Chairman’s departure has district looking at succession plan
When Chairman Jim Dumm resigned from the Georgetown County School Board at the end of 2021, Vice Chairman Arthur Lance became acting chairman.
Although he was not elected chairman by his fellow board members, Lance has taken over all the responsibilities of being chairman, according to Lindsay Anne Thompson, the district’s legal counsel.
District staff even had Lance sign some open contracts that human resources personnel can use when offering jobs to applicants for the 2022-23 school year, to replace contracts Dumm had already signed.
Dumm, who was first elected to the board in 1995, had been chairman since 2008. He was the first chairman elected by his fellow board members. Before that candidates either ran to be board members or ran for the chairman’s seat.
“The chairman, long ago, may have had more input with the superintendent than in the past few years,” Board Member Patti Hammel, who represents District 1, said. “They were viewed differently than our board chair now. The board chair now is truly just a conduit that actually handles meetings. Every board member has the same access and the input with the superintendent.”
Hammel said the election of a chairman is better left in the hands of the nine-member board.
“It’s somebody that they have confidence in handling public situations,” Hammel said. “That’s where Mr. Dumm had just been outstanding. And he had been outstanding in not overreacting to anything. He really was a steady hand and truly a public servant.”
The 2008 election was also the first time that board members ran in seven districts that mirrored those of Georgetown County Council. Elections also became nonpartisan.
Dumm was one of two at-large members who served out their terms until 2010.
Among the duties of the chairman listed in the board’s policy manual are: sign the instruments, acts or orders necessary to carry out state requirements and the will of the board; consult with the superintendent to plan meeting agendas; confer with the superintendent on crucial matters between meetings; call special meetings; and be responsible for the orderly conduct of all meetings.
The board has no policy in regard to what happens when its chairman resigns.
The board has sought opinions from outside counsel and attorneys at the State House, and discussed that advice in an executive session during its Jan. 18 meeting, Thompson said in an email.
“As a result, in an upcoming Board meeting, the Board will be voting on the vacant Board Officer position in public session,” Thompson said. “Until that time, Dr. Lance will continue to serve as the acting Chair.”
Board Member Lynne Ford, who represents District 6, said a vice chairman automatically stepping into the chairman’s role is common in the nonprofit world.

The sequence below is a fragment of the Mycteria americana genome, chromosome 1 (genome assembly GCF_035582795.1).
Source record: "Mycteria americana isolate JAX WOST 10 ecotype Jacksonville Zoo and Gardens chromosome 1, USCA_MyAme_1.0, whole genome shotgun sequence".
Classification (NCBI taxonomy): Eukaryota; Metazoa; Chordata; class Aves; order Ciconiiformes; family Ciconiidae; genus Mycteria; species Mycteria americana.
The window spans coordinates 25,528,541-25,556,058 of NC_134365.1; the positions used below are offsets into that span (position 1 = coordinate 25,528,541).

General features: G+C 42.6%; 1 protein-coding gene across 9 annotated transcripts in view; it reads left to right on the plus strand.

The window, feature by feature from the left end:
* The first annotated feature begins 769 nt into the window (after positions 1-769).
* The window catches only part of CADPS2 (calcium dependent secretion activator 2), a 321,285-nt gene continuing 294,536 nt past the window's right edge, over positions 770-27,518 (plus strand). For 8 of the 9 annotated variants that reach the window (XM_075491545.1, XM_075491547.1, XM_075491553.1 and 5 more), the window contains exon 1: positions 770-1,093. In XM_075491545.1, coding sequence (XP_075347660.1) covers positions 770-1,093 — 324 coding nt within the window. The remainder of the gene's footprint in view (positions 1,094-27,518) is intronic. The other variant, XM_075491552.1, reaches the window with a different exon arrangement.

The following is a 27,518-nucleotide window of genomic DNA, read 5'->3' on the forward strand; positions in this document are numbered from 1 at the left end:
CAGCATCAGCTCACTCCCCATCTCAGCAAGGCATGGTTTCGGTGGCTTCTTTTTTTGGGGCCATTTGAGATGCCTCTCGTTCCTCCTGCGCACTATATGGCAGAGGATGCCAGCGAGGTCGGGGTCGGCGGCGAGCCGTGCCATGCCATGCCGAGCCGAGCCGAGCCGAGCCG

“It’s good training for them to become chair. It’s not necessarily that in school board, but it could be,” Ford added. “He was elected vice chair, so to me that means it was not an issue that he was automatically made chair.”
The board currently has no vice chairman.
Board Member Mike Cafaro, who has the other at-large seat on the board, would like to see a vote on a new vice chairman happen after the election to fill Dumm’s vacant at-large seat on March 29.
“I think it would be a good idea to go ahead and fill that position,” Cafaro said. “We need to fill that void as soon as possible.”
“Right now I think our concern is filling the seat on the board because we do have a policy for that,” Hammel said. “I think as soon as we get a full board there will be discussions on how we handle that.”
Ford, who is the secretary of the board and now next in line to be chairman, would like to wait until after the election in November, when three seats will be on the ballot.
“Succession planning is very important but it’s not something that’s first and foremost. I don’t see it as a critical issue,” Ford said. “I think it makes sense to do it in the fall when we nominate our officers.”
Whoever wins on March 29 might not be seated on the board until May 3. According to district policy, a new board member cannot take office until a week after the election results are certified. The election won’t be certified until a few days before the April 5 board meeting. Because of spring break, the board won’t meet again in April.
Thompson said even if the new board member is not seated until May 3, they would still be considered a member and consulted on anything the other board members are.
There is also no policy about what would happen if Lance could not serve as chairman.
Next in line after Ford is Pat DeLeone who is parliamentarian.
“I anticipate that we will be making some changes to our policies to outline a more specific succession plan in the near future,” Thompson wrote.
“We really do recognize the need for a policy going forward. I think this was a new situation that we had not had before. I think there will be forthcoming discussions on how to handle it,” Hammel said. “Because this is such an odd situation, I don’t think there was really preparedness for it. But I think that in the future there will be a written policy.”
Ford doesn’t anticipate having to step in as chairman.
“I don’t really foresee Dr. Lance not being available,” she said. “We will figure out what to do next.”
Hammel was reminded of 2020, when School Board Members Richard Kerr and Elery Little died within months of each other. Without a policy in place about when to hold an election after a member dies, the board operated with seven members for five months.
Hammel said that was another instance of the board not knowing it didn’t have a policy until a unique situation arose.
The board has since updated its policies on vacant seats.
Lance could not be reached for comment.